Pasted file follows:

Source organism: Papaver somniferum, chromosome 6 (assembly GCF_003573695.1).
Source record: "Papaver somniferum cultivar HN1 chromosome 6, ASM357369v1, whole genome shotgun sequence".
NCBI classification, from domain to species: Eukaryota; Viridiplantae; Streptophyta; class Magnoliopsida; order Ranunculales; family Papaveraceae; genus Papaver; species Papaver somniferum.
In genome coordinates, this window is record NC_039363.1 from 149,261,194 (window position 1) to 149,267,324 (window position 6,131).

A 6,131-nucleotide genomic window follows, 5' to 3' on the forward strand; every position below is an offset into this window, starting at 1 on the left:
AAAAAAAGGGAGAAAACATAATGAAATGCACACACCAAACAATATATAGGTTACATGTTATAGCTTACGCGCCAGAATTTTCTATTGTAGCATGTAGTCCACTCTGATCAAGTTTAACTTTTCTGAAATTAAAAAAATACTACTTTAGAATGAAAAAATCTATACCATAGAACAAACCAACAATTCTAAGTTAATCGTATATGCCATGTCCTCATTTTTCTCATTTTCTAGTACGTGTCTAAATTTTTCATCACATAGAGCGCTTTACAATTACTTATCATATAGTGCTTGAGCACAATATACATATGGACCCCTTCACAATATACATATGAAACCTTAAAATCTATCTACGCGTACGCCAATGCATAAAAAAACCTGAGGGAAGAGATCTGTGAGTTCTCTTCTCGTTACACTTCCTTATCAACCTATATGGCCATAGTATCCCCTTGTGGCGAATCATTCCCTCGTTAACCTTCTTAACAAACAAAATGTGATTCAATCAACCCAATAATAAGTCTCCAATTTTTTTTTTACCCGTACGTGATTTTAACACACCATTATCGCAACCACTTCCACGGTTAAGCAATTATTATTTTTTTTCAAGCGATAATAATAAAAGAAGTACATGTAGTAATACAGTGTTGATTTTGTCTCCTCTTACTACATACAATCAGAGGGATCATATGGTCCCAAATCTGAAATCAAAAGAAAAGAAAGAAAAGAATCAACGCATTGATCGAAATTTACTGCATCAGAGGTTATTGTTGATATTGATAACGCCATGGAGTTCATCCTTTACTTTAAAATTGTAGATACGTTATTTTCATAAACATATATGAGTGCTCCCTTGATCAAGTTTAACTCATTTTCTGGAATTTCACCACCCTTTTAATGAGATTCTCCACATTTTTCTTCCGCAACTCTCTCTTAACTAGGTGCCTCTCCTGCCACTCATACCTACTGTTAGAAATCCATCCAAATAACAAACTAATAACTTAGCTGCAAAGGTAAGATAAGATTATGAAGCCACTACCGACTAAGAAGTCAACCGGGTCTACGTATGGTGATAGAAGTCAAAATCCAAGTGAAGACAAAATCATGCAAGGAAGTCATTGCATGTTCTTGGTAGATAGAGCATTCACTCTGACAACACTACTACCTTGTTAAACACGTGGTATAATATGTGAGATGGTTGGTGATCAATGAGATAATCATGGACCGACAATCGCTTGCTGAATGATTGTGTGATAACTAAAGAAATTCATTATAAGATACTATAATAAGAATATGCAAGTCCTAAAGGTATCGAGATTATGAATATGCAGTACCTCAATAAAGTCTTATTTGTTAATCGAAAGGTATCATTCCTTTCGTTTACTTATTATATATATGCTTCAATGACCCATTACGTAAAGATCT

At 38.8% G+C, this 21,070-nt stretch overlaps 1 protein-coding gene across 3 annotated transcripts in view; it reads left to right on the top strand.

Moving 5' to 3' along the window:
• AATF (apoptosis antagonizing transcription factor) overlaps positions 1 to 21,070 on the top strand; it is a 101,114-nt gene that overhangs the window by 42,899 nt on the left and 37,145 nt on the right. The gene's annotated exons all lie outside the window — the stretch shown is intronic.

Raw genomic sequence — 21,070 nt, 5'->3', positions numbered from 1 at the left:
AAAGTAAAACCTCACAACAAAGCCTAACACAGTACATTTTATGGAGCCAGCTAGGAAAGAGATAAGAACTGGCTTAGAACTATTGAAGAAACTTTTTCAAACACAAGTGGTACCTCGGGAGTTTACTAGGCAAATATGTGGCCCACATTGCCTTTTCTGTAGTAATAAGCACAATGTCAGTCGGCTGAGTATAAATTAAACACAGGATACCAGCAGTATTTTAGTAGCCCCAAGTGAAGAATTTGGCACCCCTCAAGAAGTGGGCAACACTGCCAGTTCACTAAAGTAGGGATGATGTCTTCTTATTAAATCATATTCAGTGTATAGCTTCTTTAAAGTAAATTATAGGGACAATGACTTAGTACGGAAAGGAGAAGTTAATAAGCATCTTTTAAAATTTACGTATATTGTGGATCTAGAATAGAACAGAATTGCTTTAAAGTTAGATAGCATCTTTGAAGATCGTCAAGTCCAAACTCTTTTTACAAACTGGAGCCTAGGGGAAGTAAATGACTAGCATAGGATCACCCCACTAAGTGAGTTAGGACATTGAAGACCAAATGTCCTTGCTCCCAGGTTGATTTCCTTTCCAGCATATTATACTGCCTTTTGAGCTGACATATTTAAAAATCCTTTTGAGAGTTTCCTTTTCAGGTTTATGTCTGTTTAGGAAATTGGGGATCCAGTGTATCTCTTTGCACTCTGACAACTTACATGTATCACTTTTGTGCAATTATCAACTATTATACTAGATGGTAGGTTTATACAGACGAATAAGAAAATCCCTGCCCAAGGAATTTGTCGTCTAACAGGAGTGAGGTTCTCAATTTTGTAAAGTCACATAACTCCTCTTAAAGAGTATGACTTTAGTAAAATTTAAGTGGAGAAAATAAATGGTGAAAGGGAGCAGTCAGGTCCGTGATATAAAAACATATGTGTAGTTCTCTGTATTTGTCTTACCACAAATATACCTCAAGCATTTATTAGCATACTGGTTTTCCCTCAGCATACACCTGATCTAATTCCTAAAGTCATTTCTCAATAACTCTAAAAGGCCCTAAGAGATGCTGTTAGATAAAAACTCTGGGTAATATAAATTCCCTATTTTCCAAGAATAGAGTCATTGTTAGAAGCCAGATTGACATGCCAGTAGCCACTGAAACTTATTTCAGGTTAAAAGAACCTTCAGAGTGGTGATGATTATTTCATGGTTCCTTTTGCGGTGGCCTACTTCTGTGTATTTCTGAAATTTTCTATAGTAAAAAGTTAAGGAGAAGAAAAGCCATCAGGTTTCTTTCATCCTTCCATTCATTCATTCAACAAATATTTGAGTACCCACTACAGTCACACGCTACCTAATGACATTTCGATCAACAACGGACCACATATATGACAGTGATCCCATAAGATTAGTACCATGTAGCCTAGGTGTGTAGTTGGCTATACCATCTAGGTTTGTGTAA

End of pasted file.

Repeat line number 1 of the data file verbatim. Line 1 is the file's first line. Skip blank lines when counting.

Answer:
Source organism: Papaver somniferum, chromosome 6 (assembly GCF_003573695.1).